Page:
Editor’s note: Attorneys at Goede, DeBoest & Cross, respond to questions about Florida community association law. The firm represents community associations throughout Florida and focuses on condominium and homeowner association law, real estate law, litigation, estate planning and business law.
Our Board of Directors is trying to improve on its use of technology. The Board recently circulated an online survey to ask whether the membership approved of certain changes to the common elements including the lobby and the monument sign. The Board recently emailed the condominium owners that the survey was so successful that is sufficed for membership approval to make the changes. Is this lawful? – T.S., Treasure Coast
A: These online surveys are becoming more and more popular as a way for the Board of Directors to get community feedback. The problem is that these online surveys are nothing more than a straw poll in terms of corporate action. Thus, even though you may have email address for 90 percent of the community, and even though 80 percent of those owners were in favor of a particular action, it is not a binding vote.
We advise our clients that these online surveys are great tools, but if the desired action requires a membership vote, ultimately you need to take formal membership action through a membership meeting or through written consent.
This question raises two additional points worth noting. First, the above answer assumes the action requires a membership vote. If the desired action in fact is within the Board’s discretion, the results of the online survey do not dictate the Board act in line with the survey results. If the Board has the authority to act, the survey would only indicate whether the membership agrees or disagrees, but it does not require the Board to vote with the membership. Second, do not confuse the online surveys with legal online voting. The Florida legislature recently authorized the use of online voting for various matter, including elections, amendments, budgetary votes and other membership votes. Formal online voting also requires the Board to take some initial steps to authorize online voting so much sure you consult with legal counsel before assuming any electronic vote constitutes a legal vote.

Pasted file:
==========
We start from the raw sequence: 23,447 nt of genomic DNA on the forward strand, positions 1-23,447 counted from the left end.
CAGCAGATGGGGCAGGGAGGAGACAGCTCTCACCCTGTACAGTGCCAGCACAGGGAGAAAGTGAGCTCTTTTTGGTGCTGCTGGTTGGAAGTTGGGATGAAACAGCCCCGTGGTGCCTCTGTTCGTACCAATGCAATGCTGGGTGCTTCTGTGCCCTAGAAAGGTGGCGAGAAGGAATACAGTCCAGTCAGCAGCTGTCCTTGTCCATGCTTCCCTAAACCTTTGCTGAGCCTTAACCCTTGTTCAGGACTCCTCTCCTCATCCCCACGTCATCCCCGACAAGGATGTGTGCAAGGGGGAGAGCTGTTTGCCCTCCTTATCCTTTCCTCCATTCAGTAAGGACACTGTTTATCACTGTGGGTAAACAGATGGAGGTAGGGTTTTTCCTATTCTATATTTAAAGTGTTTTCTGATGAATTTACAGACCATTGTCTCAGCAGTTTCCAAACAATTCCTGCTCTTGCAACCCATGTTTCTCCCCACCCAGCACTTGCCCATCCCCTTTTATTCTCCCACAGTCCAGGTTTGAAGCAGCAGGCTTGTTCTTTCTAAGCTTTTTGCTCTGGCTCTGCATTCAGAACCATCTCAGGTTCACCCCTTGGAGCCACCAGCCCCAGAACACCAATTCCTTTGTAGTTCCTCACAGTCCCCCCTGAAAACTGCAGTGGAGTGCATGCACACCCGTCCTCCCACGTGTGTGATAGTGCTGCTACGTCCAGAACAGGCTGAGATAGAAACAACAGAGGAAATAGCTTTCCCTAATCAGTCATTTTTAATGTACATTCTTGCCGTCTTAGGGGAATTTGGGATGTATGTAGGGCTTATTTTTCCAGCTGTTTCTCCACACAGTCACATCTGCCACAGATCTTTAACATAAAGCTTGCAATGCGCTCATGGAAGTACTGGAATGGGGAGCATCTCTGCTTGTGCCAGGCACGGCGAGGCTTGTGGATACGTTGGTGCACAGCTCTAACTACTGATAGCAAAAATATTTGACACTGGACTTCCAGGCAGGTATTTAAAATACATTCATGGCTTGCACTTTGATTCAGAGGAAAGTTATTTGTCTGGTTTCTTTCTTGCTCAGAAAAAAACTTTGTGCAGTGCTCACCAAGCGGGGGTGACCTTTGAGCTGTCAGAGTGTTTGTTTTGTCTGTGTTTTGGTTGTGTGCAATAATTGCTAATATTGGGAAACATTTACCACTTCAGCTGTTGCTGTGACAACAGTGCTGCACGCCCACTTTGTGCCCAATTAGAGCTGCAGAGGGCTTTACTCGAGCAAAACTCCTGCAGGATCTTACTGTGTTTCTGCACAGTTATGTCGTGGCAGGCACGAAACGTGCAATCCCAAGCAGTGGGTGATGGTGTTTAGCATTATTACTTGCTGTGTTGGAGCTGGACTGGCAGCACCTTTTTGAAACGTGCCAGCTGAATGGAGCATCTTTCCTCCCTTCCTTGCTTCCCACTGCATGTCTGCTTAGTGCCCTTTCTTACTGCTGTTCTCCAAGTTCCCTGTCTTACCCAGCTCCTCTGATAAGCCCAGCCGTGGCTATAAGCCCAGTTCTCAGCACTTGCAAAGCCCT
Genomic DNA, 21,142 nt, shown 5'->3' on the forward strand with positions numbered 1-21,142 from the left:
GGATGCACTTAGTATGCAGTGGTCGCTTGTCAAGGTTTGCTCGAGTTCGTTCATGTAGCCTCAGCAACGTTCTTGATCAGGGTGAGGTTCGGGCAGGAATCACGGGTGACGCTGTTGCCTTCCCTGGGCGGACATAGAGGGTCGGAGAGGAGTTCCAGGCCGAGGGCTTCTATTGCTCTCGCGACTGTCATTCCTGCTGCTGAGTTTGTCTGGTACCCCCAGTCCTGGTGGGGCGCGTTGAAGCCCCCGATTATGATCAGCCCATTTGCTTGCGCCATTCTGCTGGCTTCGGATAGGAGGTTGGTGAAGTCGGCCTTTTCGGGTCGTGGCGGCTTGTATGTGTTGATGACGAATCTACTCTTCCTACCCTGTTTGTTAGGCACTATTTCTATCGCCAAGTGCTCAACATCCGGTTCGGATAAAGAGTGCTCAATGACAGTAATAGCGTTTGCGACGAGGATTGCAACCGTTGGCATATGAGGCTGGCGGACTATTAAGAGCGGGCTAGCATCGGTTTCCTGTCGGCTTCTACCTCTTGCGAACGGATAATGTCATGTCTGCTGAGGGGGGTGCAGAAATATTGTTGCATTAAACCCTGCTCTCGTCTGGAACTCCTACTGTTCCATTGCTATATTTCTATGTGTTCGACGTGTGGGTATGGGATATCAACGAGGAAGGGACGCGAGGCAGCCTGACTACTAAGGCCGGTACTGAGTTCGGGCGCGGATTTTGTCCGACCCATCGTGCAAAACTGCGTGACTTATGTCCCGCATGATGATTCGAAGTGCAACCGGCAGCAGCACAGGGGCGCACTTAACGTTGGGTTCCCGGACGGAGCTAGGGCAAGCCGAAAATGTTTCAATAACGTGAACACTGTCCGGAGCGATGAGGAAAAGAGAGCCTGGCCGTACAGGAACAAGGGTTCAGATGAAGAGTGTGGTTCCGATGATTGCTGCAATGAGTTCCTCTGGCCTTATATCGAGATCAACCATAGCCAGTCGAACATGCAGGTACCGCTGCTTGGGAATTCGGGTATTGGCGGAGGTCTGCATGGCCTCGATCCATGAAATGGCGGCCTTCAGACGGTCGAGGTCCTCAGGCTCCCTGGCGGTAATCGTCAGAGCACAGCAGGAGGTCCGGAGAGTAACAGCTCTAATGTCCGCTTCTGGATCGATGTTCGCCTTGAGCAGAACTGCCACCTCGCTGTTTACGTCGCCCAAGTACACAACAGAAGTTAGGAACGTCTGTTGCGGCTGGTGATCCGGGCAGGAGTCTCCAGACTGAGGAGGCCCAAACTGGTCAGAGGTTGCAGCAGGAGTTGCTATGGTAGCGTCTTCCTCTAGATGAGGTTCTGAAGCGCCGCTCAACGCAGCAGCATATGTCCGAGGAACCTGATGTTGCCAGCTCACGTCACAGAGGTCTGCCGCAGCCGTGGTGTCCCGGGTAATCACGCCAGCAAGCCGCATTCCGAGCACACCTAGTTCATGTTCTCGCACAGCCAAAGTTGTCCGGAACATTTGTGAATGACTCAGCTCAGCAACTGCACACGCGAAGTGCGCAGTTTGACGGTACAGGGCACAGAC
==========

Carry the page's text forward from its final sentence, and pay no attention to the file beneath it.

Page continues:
We have a corner of the property that is poorly lit. We have not gate and I have recently seen trespassers in the corner and what appears to be drug sales. The owners are demanding cameras and more security but it is not in the budget. What can we do? – C.S., Stuart
A: In this context, the Board owes the owners a duty equivalent to the duty owed by a landlord to a tenant, which is to protect against reasonably foreseeable criminal acts. Here, if the Board is on notice of criminal activity on the premises, the Board should take action. This would not require the Association to engage full time armed guards, but the Board needs to act reasonably. In this case, it may mean that the Board should install additional lighting and a security camera. It may mean the Board contracts with the local police department for additional drive through visits or off duty policy presence. It may mean the Association should install a fence. The response varies based on the specific facts, but there are some court decisions holding an Association liable for injuries or damages to residents where the Board had knowledge of breaches in the perimeter and poor lighting, both of which were key factors in the criminal act.